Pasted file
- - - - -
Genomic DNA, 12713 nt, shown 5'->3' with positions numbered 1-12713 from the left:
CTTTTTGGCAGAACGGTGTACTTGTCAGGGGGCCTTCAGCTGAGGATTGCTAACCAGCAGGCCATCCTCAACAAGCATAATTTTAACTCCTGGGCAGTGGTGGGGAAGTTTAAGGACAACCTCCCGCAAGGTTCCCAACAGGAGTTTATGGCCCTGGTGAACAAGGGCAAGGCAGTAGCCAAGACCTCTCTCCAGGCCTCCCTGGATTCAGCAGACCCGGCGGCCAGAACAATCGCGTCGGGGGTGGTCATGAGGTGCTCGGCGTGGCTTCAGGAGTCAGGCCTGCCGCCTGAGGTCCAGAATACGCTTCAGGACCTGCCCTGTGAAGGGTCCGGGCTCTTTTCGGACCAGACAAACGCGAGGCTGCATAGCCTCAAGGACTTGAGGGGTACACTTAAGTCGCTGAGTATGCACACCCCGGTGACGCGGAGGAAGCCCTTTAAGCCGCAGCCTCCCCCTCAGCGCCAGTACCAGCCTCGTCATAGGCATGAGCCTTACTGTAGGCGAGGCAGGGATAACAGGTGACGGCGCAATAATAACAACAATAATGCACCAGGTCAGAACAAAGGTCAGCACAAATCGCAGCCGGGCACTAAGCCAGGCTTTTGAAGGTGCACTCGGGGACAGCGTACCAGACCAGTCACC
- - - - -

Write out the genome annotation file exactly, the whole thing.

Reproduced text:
Genomic DNA, 12713 nt, shown 5'->3' with positions numbered 1-12713 from the left:
CTTTTTGGCAGAACGGTGTACTTGTCAGGGGGCCTTCAGCTGAGGATTGCTAACCAGCAGGCCATCCTCAACAAGCATAATTTTAACTCCTGGGCAGTGGTGGGGAAGTTTAAGGACAACCTCCCGCAAGGTTCCCAACAGGAGTTTATGGCCCTGGTGAACAAGGGCAAGGCAGTAGCCAAGACCTCTCTCCAGGCCTCCCTGGATTCAGCAGACCCGGCGGCCAGAACAATCGCGTCGGGGGTGGTCATGAGGTGCTCGGCGTGGCTTCAGGAGTCAGGCCTGCCGCCTGAGGTCCAGAATACGCTTCAGGACCTGCCCTGTGAAGGGTCCGGGCTCTTTTCGGACCAGACAAACGCGAGGCTGCATAGCCTCAAGGACTTGAGGGGTACACTTAAGTCGCTGAGTATGCACACCCCGGTGACGCGGAGGAAGCCCTTTAAGCCGCAGCCTCCCCCTCAGCGCCAGTACCAGCCTCGTCATAGGCATGAGCCTTACTGTAGGCGAGGCAGGGATAACAGGTGACGGCGCAATAATAACAACAATAATGCACCAGGTCAGAACAAAGGTCAGCACAAATCGCAGCCGGGCACTAAGCCAGGCTTTTGAAGGTGCACTCGGGGACAGCGTACCAGACCAGTCACC